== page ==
Exclusive: White House will fix way government buys software

​The White House is looking to tackle the overspending, duplication and notoriously poor management of federal software licenses with new governmentwide guidance.

The White House is looking to fix the duplicative, expensive and notoriously poorly managed way federal agencies buy software licenses with new governmentwide guidance.

Anne Rung, administrator of the Office of Management and Budget’s Office of Federal Procurement Policy, exclusively previewed the guidance, to be published Tuesday in the Federal Register, in an interview with FedScoop.

The proposed guidance will be accompanied by a memo, she said, called “Category Management Policy 16-1: Improving the Acquisition and Management of Common Information Technology: Software Licensing.” It focuses on “more centralized management of software both within the agencies and governmentwide,” Rung told FedScoop.

“It’s really kind of moving toward holding agencies accountable for their purchasing and management,” she said.


This new guidance, out for 30 days for public comment, echoes the recent memo from Rung and U.S. Chief Information Officer Tony Scott on the standard configuration of federal desktop and laptop computers, and limiting agencies to already-existing contracts for those devices.

“We have a really fragmented and inefficient marketplace, particularly around software,” Rung said, and there’s countless Government Accountability Office documentation detailing the $9 billion in poor spending on software licenses among more than 50,000 transactions.

“We buy and manage in a very decentralized manner, we struggle to create accurate inventories — so we don’t know what we own — we often purchase unneeded capabilities, and we’re not sharing information across government like pricing terms,” she said.

Rung noted a couple of guiding elements to this new policy, the foremost of which requires agencies to appoint a software manager and team to report to its CIO. At a minimum, they’ll have to “develop a plan for moving to a more centralized management of their licenses” and “develop a plan to increase the use of governmentwide software license agreements,” Rung said. “And not only just develop a plan, but do it.”

Sometime early next year agencies will have to submit the contact of their software manager to OMB. These officials will be held accountable for efficiently managing their agency’s software licensing, she said.


The memo also moves agencies to maintain “a comprehensive annual inventory of software licenses … including license count and usage,” she told FedScoop. Part of this will be using continuous diagnostics and mitigation to keep a current report on software inventory and usage. Agencies will have to do so by the start of next fiscal year, Rung said. OMB will develop metrics, which will be posted to PortfolioStat, to hold agencies accountable on their progress, she added.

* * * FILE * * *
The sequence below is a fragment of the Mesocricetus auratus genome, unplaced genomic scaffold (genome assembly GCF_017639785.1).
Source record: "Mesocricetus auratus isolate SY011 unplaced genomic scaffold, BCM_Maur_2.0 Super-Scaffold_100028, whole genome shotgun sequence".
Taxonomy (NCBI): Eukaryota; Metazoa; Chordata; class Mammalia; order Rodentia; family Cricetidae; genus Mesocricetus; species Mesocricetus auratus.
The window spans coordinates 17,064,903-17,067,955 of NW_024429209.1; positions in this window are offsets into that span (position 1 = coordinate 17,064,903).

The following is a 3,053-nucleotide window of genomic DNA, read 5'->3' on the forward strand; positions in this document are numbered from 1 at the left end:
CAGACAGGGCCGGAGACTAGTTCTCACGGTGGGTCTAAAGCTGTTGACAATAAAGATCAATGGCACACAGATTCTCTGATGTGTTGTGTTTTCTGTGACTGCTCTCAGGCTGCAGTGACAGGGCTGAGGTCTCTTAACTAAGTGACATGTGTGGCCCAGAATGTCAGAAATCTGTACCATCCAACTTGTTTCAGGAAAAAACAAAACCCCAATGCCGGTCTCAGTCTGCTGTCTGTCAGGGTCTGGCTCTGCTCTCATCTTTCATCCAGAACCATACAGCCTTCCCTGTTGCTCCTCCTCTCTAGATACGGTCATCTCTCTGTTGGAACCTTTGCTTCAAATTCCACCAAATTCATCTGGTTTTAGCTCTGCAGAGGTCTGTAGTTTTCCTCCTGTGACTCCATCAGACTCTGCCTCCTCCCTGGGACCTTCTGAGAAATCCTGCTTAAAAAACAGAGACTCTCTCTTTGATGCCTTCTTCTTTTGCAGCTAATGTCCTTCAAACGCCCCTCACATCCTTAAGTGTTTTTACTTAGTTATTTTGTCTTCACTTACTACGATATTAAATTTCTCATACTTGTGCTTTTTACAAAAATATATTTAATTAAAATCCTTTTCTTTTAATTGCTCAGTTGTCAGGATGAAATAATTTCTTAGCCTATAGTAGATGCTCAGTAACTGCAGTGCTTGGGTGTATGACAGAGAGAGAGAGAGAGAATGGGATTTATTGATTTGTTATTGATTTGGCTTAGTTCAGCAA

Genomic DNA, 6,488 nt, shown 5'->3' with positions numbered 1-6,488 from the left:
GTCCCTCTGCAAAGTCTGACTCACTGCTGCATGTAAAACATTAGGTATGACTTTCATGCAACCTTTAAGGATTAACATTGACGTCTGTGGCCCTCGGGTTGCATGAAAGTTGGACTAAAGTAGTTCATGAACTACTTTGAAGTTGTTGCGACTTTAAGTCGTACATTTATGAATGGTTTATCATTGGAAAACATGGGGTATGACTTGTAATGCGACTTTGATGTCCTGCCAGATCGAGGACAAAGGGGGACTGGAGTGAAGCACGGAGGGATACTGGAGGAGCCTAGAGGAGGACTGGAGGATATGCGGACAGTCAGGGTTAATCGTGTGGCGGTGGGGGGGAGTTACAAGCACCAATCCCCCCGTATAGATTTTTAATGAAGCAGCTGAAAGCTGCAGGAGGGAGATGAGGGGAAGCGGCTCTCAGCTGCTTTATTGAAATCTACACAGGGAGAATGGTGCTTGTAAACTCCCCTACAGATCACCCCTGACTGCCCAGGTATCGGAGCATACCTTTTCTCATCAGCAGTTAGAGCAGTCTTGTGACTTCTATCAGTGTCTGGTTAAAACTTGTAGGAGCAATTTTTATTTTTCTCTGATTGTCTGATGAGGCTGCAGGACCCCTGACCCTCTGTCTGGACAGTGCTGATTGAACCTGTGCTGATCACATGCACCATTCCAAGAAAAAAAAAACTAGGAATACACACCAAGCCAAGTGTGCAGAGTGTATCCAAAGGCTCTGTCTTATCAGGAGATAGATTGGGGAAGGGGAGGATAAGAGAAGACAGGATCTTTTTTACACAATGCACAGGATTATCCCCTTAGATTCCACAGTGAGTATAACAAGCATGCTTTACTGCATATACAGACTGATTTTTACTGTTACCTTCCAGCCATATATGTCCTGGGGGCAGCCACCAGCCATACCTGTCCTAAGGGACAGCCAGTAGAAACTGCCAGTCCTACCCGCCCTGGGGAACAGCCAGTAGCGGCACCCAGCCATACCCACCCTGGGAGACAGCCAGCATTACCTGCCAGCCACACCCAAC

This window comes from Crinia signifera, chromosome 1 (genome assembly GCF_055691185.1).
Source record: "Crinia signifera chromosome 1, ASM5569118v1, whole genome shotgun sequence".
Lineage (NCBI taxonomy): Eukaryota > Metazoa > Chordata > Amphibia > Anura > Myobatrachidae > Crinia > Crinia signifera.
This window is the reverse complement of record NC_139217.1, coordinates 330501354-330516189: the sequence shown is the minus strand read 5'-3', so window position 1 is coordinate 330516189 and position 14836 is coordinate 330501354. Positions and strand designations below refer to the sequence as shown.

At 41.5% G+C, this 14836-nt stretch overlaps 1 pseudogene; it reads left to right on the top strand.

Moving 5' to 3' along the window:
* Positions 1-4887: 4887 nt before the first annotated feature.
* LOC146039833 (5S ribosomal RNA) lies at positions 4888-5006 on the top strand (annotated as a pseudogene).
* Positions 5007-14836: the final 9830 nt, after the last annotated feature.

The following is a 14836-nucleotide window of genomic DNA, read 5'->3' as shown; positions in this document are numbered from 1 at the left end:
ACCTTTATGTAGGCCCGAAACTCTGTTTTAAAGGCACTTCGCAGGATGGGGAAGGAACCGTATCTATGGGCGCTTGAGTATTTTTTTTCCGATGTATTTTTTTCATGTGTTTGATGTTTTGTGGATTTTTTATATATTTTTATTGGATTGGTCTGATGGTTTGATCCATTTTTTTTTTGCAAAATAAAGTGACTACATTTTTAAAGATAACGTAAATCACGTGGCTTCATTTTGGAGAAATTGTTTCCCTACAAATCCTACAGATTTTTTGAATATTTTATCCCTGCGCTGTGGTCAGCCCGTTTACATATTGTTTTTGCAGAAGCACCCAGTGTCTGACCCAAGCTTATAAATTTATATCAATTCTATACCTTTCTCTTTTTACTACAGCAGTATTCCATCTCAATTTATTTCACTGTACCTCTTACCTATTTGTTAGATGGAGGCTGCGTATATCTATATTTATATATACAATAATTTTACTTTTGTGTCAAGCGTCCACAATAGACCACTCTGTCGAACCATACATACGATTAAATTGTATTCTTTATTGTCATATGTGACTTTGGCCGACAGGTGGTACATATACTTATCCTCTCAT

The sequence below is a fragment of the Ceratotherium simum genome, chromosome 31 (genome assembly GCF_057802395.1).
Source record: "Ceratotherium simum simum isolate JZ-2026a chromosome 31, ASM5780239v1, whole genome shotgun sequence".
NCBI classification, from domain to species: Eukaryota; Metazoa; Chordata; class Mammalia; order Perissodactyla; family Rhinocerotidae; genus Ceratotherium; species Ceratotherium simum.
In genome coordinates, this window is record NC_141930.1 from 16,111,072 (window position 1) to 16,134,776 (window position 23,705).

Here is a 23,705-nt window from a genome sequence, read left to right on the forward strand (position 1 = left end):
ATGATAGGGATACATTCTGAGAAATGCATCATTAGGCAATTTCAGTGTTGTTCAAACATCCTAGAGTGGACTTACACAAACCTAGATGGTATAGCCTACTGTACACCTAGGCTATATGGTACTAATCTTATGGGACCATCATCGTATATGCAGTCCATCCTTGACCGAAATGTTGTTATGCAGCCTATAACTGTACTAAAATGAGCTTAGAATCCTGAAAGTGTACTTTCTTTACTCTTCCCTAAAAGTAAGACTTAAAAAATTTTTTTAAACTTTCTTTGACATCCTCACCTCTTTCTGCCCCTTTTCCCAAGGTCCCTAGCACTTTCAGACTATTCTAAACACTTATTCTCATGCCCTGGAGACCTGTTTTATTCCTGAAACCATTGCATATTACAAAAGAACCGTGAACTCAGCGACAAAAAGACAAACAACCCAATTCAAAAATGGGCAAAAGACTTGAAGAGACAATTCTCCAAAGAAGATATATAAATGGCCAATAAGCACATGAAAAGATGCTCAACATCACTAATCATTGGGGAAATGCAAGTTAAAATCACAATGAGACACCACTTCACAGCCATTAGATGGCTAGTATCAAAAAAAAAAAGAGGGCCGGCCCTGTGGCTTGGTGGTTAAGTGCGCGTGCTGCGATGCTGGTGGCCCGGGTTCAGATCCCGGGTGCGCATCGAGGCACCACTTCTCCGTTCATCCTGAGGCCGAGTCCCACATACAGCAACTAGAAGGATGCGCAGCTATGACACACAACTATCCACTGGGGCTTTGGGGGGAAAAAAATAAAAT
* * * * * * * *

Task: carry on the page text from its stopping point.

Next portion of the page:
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Key to all of this is that agencies will be forbidden from entering terms and agreements with companies that prohibit them from sharing pricing and other conditions, and must aggregate their requirements.

“This is something we saw as sort of fundamentally hurting us in terms of a core principle of category management is greater sharing and collaboration,” she said. “But people were entering into these terms and agreements with companies” prohibiting sharing. “So we’re saying they will not.”

These new efforts will work in concert with the enterprisewide software category team — led by members of the General Services Administration, the Defense Department and OFPP — as part of the federal government’s move to category management procurement on the digital Common Acquisition Platform, a gateway for unified and centralized governmentwide contracting. This team will take the lead on “identifying and promoting existing best-in-class agreements” in government and striking new deals in areas where software licensing is most fragmented.


“As a result of these efforts, the government is going to begin gaining visibility into all of our agency-reported governmentwide spend on software licenses because all of the spend on these vehicles will be posted on the acquisition gateway,” Rung said.

Already, GSA has led and is ready to launch the first of four governmentwide agreements the category team has been exploring. GSA has struck a deal with geospatial software developer Esri to provide its products on a single governmentwide contract.

Speaking of the discussion that led up to that agreement, Rung said “at least in one small space, we know there’s 41 separate agreements across government [for Esri products]. And you know it’s inefficient for us. So how can mutually move forward to draw better performance and savings in this area?”

Rung said the category team has plans to launch the other agreements in coming months.

OMB’s work toward reducing desktop and laptop contracting ineffiecency has already proven quite successful, Rung said, citing a 50 percent price reduction on the standard configuration NASA has consolidated to on its SEWP governmentwide contracting vehicle. Her hope is the software guidance — because the team involved agency input from the beginning — will see similar success.


“We’re pleased that we’re starting to see results in these areas,” she said. “I feel like the IT category management memos around work stations and software are really first of their kind where we’re really sort of leaning in a space that we haven’t in the past.”

Reach the reporter on this story at Follow him on Twitter @BillyMitchell89.

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